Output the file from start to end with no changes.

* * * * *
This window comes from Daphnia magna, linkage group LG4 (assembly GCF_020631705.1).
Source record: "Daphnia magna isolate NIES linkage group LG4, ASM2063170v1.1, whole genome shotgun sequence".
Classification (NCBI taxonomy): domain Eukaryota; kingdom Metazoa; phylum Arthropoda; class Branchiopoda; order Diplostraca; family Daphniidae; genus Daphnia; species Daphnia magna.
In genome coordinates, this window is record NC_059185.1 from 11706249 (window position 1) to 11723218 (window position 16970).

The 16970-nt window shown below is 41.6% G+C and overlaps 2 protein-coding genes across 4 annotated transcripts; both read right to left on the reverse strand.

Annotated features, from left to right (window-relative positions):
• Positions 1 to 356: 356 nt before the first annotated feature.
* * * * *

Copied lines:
This window comes from Daphnia magna, linkage group LG4 (assembly GCF_020631705.1).
Source record: "Daphnia magna isolate NIES linkage group LG4, ASM2063170v1.1, whole genome shotgun sequence".
Classification (NCBI taxonomy): domain Eukaryota; kingdom Metazoa; phylum Arthropoda; class Branchiopoda; order Diplostraca; family Daphniidae; genus Daphnia; species Daphnia magna.
In genome coordinates, this window is record NC_059185.1 from 11706249 (window position 1) to 11723218 (window position 16970).

The 16970-nt window shown below is 41.6% G+C and overlaps 2 protein-coding genes across 4 annotated transcripts; both read right to left on the reverse strand.

Annotated features, from left to right (window-relative positions):
• Positions 1 to 356: 356 nt before the first annotated feature.